YouTube favored this one with some clips: The 13 Men. Eventually, Antonio’s character learns the language (the montage following this clip), so it isn’t all linguistically split.
“A reluctant dwarf must play a critical role in protecting a special baby from an evil queen” – that’s how they put it. I’d like to put it like this: a magical reluctant dwarf charged by his village protects the baby girl predicted to be vital in stopping an evil queen. Yes, the dwarf is freaking magical.
The baby was born in a dungeon and escapes with a river scene crashing right into Willow’s life when his children find the baby. After the queen’s dogs attack the village, Willow is charged with bringing the child back to the tall folk. Adventure occurs – people are redeemed through knowing Willow and the child “Elora Danan.” Honestly, the girl’s name is a bit on the ‘meh’ side of things.
In the end, the baby doesn’t really save anyone. She’s just a tool to get a bunch of people together to do the right thing. Way to go Elora.
It’s just an interesting world created by two mad men (Ron Howard and George Lucas) with the sort of odd delight of Labyrinth. It’s 1988 at its finest with all the cheesiness and honest good-hearted fun that one might expect. Add hilarious Brownies and Val Kilmer – well, you get the idea.
4) The Prophecy
The first/ original one of course. With a budget of $8 million, it qualifies though it’s plot is rather interesting in a semi-reinvented classic plot sort of way.
There’s a second war in heaven between Gabriel’s army and Michael’s. A single dark soul can be used by either side to win. An ex-priest who saw visions that scared his faith to its brink and a teacher fight to protect a girl who an angel put the soul in for safe keeping. Gabriel as played by Christopher Walken with Lucifer by Viggo Mortensen. The autopsy of an angel gives way to a creepy reinterpretation of what exactly they are when on Earth.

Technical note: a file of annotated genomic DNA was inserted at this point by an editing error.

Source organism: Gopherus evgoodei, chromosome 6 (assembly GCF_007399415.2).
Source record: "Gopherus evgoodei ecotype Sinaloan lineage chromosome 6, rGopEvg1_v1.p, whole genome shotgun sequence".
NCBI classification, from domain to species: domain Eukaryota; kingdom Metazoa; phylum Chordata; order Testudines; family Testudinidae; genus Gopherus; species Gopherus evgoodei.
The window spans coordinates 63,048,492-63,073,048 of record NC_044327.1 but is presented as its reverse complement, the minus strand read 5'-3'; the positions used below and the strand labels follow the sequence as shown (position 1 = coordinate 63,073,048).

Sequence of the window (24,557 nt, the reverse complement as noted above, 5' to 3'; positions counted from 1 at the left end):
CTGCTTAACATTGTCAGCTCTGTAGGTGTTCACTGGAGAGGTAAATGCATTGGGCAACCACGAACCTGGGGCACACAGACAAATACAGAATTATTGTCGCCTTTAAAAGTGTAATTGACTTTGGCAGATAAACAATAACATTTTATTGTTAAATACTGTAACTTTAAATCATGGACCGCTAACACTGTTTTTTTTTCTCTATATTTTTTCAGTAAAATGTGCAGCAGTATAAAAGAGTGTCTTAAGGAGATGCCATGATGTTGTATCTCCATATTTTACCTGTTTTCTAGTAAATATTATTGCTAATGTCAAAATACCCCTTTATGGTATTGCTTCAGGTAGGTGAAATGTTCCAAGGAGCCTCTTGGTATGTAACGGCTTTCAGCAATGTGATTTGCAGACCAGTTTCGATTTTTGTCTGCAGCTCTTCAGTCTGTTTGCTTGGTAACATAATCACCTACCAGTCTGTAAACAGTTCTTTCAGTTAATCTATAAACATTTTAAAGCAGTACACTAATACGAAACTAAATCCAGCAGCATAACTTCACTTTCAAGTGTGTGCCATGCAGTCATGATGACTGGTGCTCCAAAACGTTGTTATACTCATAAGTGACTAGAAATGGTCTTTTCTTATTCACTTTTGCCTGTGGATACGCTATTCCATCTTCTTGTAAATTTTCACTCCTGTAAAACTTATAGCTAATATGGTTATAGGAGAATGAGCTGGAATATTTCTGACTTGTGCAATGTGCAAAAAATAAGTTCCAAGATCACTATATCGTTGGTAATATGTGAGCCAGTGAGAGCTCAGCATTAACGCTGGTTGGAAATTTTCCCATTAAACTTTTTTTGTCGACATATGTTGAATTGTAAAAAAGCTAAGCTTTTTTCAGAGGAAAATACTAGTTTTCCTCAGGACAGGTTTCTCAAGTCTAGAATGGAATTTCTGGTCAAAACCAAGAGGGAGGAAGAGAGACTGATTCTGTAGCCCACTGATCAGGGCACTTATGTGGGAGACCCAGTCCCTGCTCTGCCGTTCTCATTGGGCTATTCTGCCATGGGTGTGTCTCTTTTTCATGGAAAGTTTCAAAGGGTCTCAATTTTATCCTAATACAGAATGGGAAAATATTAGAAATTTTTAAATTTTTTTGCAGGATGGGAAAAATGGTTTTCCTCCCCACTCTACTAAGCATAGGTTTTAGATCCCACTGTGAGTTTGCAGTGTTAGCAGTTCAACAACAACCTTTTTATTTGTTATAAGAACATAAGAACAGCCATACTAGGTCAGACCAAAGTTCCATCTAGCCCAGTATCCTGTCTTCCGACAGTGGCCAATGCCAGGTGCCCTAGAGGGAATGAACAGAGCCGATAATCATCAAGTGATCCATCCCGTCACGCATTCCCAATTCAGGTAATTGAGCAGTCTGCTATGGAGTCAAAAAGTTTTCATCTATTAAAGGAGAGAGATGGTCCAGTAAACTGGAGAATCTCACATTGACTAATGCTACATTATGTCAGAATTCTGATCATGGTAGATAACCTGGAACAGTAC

If voice-overs aren’t your thing, this one might get annoying, but they’re rather calm about character introductions making subtly a dangerous art form. I imagine that Misha Collins (plays Castiel on Supernatural) took some hints from Walken’s Gabriel. He’s odd and doesn’t bother pretending he is less than what he is. The angels are diverse with strange relationships between them somewhere between brotherhood, friendship, and undying absolute love despite the fighting between them.
Again, another Supernatural reference: Lucifer mourned killing Gabriel on Supernatural. He didn’t want to fight his brother. There was still something there despite the arguments and the centuries apart. They were family. In The Prophecy, the angels interact similarly with a desperate ache to find truth while fighting those they still love. This movie also deals with the fall out of all the not-so-nice realities of angels.
The main character, Thomas, played by Elias Koteas is lack luster. He brings the amazing inter-character play down to a lower level, but he can’t undo Walken completely. Ultimately, if there was a way to steal him out of the film and insert someone else without taking away all the other actors…this film would be perfect.
Favorite Line (Christopher Walken): “I’m an angel. I kill firstborns while their mamas watch; I turn cities into salt. I even, when I feel like it, rip the souls from little girls, and from now till kingdom come, the only thing you can count on in your existence is never understanding why.”
I’m going to leave you with Mortensen being creepy as freaking Hell!